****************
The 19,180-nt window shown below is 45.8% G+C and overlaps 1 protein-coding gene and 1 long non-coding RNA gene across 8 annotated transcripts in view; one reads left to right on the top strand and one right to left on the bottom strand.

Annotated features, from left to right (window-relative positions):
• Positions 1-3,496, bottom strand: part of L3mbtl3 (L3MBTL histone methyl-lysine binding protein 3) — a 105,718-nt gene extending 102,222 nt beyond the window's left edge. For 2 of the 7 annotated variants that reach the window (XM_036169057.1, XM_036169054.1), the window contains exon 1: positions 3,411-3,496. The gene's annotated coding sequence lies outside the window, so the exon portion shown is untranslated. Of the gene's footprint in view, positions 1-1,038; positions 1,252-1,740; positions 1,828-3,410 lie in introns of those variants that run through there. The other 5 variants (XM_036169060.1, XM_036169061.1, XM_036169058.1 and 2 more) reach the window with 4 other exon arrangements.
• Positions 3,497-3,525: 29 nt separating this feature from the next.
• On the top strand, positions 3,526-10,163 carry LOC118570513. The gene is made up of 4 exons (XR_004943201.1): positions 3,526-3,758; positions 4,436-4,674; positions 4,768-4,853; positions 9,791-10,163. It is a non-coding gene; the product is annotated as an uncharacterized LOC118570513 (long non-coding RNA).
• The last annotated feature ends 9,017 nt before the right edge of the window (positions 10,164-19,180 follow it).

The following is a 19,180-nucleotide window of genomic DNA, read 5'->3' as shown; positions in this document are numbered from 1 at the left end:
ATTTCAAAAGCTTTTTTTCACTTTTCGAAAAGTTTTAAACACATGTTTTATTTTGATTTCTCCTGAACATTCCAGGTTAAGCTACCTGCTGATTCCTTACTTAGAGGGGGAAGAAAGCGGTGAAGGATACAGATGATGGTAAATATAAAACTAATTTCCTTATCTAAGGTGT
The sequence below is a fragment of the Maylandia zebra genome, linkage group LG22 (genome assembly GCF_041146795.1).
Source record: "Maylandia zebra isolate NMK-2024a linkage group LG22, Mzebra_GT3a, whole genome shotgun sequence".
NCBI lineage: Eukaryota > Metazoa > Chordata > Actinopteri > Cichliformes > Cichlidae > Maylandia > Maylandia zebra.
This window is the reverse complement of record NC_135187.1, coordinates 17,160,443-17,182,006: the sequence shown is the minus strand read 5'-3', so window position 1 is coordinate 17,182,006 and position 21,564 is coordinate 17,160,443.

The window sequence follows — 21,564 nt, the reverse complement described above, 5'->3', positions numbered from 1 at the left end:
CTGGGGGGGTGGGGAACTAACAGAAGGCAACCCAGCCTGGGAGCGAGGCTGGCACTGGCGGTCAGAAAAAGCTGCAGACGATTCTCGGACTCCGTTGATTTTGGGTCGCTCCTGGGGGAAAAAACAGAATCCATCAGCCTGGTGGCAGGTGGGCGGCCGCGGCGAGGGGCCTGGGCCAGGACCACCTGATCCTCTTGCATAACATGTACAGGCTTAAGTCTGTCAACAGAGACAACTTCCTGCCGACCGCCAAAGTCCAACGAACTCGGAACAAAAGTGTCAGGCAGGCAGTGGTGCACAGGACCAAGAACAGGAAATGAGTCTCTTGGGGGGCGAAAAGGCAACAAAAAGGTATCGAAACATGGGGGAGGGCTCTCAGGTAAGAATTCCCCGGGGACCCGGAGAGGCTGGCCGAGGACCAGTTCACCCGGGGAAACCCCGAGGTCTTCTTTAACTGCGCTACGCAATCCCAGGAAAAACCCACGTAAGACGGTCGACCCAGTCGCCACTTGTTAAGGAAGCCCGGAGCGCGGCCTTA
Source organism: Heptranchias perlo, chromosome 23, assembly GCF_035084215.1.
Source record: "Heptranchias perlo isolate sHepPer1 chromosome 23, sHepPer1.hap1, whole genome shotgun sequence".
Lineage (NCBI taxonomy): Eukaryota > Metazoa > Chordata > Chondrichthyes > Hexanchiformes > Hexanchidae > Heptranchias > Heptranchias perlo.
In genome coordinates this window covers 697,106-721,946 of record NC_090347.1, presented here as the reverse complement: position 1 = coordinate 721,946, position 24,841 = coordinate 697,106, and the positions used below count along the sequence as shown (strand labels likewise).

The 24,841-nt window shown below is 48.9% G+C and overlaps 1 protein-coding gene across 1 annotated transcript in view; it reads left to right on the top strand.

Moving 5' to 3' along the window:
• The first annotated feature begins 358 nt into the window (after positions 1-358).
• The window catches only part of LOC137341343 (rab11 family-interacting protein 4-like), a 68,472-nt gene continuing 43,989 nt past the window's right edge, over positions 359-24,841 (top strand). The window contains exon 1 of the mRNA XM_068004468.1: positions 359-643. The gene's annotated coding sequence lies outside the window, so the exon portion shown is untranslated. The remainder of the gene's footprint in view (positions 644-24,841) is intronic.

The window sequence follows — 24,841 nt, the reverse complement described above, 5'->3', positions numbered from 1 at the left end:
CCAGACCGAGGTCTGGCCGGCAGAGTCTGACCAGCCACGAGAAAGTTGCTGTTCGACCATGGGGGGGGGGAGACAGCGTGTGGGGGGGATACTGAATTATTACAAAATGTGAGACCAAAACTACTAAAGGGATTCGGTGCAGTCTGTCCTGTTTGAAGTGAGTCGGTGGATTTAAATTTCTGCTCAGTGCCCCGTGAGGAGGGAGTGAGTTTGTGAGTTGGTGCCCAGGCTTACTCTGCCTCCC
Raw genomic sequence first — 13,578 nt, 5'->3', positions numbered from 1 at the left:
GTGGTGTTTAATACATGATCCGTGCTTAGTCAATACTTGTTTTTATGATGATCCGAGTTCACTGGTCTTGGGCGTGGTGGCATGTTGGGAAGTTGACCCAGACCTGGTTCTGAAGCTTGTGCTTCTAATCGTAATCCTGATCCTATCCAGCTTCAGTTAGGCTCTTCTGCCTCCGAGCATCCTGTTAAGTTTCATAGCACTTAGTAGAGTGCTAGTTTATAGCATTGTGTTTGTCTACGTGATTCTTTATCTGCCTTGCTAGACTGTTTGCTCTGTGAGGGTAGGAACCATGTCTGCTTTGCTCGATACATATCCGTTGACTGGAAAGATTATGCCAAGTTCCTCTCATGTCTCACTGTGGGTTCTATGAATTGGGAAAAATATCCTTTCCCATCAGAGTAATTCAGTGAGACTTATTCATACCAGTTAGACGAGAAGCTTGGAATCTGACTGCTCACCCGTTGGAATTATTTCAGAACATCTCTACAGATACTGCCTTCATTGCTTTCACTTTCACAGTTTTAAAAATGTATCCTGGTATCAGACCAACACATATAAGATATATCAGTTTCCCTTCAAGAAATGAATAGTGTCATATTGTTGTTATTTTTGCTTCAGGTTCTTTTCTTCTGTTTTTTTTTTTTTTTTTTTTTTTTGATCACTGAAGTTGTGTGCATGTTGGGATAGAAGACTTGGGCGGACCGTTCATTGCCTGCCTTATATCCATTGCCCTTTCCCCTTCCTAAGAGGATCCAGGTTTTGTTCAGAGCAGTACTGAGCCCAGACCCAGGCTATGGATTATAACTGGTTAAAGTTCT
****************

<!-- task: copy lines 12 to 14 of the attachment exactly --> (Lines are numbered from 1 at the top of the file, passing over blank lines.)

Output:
This window is the reverse complement of record NC_135187.1, coordinates 17,160,443-17,182,006: the sequence shown is the minus strand read 5'-3', so window position 1 is coordinate 17,182,006 and position 21,564 is coordinate 17,160,443.

The window sequence follows — 21,564 nt, the reverse complement described above, 5'->3', positions numbered from 1 at the left end:
CTGGGGGGGTGGGGAACTAACAGAAGGCAACCCAGCCTGGGAGCGAGGCTGGCACTGGCGGTCAGAAAAAGCTGCAGACGATTCTCGGACTCCGTTGATTTTGGGTCGCTCCTGGGGGAAAAAACAGAATCCATCAGCCTGGTGGCAGGTGGGCGGCCGCGGCGAGGGGCCTGGGCCAGGACCACCTGATCCTCTTGCATAACATGTACAGGCTTAAGTCTGTCAACAGAGACAACTTCCTGCCGACCGCCAAAGTCCAACGAACTCGGAACAAAAGTGTCAGGCAGGCAGTGGTGCACAGGACCAAGAACAGGAAATGAGTCTCTTGGGGGGCGAAAAGGCAACAAAAAGGTATCGAAACATGGGGGAGGGCTCTCAGGTAAGAATTCCCCGGGGACCCGGAGAGGCTGGCCGAGGACCAGTTCACCCGGGGAAACCCCGAGGTCTTCTTTAACTGCGCTACGCAATCCCAGGAAAAACCCACGTAAGACGGTCGACCCAGTCGCCACTTGTTAAGGAAGCCCGGAGCGCGGCCTTA